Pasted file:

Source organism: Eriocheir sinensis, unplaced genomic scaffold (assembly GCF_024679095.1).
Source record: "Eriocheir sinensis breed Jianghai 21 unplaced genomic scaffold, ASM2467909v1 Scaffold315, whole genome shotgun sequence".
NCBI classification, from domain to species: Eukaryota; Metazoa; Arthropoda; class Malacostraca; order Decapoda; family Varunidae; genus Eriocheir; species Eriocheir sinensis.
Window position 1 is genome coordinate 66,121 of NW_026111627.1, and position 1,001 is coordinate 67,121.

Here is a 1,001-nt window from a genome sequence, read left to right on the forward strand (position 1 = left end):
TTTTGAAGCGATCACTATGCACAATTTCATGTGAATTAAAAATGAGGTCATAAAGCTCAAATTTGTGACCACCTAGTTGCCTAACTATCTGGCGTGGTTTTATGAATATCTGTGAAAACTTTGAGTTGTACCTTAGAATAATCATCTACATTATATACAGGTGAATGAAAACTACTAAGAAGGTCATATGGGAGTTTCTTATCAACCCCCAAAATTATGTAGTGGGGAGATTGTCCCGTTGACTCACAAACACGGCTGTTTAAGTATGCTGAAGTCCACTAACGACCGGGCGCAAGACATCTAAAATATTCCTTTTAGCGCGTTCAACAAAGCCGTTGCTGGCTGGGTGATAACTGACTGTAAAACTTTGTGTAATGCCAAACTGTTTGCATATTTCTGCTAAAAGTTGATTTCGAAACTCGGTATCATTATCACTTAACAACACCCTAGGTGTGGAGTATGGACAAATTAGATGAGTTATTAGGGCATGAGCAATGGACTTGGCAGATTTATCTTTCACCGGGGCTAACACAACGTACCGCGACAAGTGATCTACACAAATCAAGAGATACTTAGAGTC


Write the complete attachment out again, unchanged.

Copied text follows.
Source organism: Eriocheir sinensis, unplaced genomic scaffold (assembly GCF_024679095.1).
Source record: "Eriocheir sinensis breed Jianghai 21 unplaced genomic scaffold, ASM2467909v1 Scaffold315, whole genome shotgun sequence".
NCBI classification, from domain to species: Eukaryota; Metazoa; Arthropoda; class Malacostraca; order Decapoda; family Varunidae; genus Eriocheir; species Eriocheir sinensis.
Window position 1 is genome coordinate 66,121 of NW_026111627.1, and position 1,001 is coordinate 67,121.

Here is a 1,001-nt window from a genome sequence, read left to right on the forward strand (position 1 = left end):
TTTTGAAGCGATCACTATGCACAATTTCATGTGAATTAAAAATGAGGTCATAAAGCTCAAATTTGTGACCACCTAGTTGCCTAACTATCTGGCGTGGTTTTATGAATATCTGTGAAAACTTTGAGTTGTACCTTAGAATAATCATCTACATTATATACAGGTGAATGAAAACTACTAAGAAGGTCATATGGGAGTTTCTTATCAACCCCCAAAATTATGTAGTGGGGAGATTGTCCCGTTGACTCACAAACACGGCTGTTTAAGTATGCTGAAGTCCACTAACGACCGGGCGCAAGACATCTAAAATATTCCTTTTAGCGCGTTCAACAAAGCCGTTGCTGGCTGGGTGATAACTGACTGTAAAACTTTGTGTAATGCCAAACTGTTTGCATATTTCTGCTAAAAGTTGATTTCGAAACTCGGTATCATTATCACTTAACAACACCCTAGGTGTGGAGTATGGACAAATTAGATGAGTTATTAGGGCATGAGCAATGGACTTGGCAGATTTATCTTTCACCGGGGCTAACACAACGTACCGCGACAAGTGATCTACACAAATCAAGAGATACTTAGAGTC